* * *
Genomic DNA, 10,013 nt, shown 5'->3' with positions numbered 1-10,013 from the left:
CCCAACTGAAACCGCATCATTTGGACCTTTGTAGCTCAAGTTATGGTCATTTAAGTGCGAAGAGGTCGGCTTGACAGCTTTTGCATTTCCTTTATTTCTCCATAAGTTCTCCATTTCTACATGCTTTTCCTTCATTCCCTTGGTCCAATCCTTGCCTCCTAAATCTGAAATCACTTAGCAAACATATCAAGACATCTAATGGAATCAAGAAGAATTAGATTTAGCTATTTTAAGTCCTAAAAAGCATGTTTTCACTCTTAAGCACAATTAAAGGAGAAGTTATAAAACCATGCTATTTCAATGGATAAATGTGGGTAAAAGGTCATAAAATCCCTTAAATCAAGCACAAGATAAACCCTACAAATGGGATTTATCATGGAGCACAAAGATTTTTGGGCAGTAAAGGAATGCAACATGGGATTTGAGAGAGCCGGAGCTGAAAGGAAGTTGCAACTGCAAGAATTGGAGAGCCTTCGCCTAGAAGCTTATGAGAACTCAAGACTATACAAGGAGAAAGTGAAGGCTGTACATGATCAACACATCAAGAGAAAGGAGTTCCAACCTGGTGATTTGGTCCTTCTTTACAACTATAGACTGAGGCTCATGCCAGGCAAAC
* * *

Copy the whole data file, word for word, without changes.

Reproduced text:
Genomic DNA, 10,013 nt, shown 5'->3' with positions numbered 1-10,013 from the left:
CCCAACTGAAACCGCATCATTTGGACCTTTGTAGCTCAAGTTATGGTCATTTAAGTGCGAAGAGGTCGGCTTGACAGCTTTTGCATTTCCTTTATTTCTCCATAAGTTCTCCATTTCTACATGCTTTTCCTTCATTCCCTTGGTCCAATCCTTGCCTCCTAAATCTGAAATCACTTAGCAAACATATCAAGACATCTAATGGAATCAAGAAGAATTAGATTTAGCTATTTTAAGTCCTAAAAAGCATGTTTTCACTCTTAAGCACAATTAAAGGAGAAGTTATAAAACCATGCTATTTCAATGGATAAATGTGGGTAAAAGGTCATAAAATCCCTTAAATCAAGCACAAGATAAACCCTACAAATGGGATTTATCATGGAGCACAAAGATTTTTGGGCAGTAAAGGAATGCAACATGGGATTTGAGAGAGCCGGAGCTGAAAGGAAGTTGCAACTGCAAGAATTGGAGAGCCTTCGCCTAGAAGCTTATGAGAACTCAAGACTATACAAGGAGAAAGTGAAGGCTGTACATGATCAACACATCAAGAGAAAGGAGTTCCAACCTGGTGATTTGGTCCTTCTTTACAACTATAGACTGAGGCTCATGCCAGGCAAAC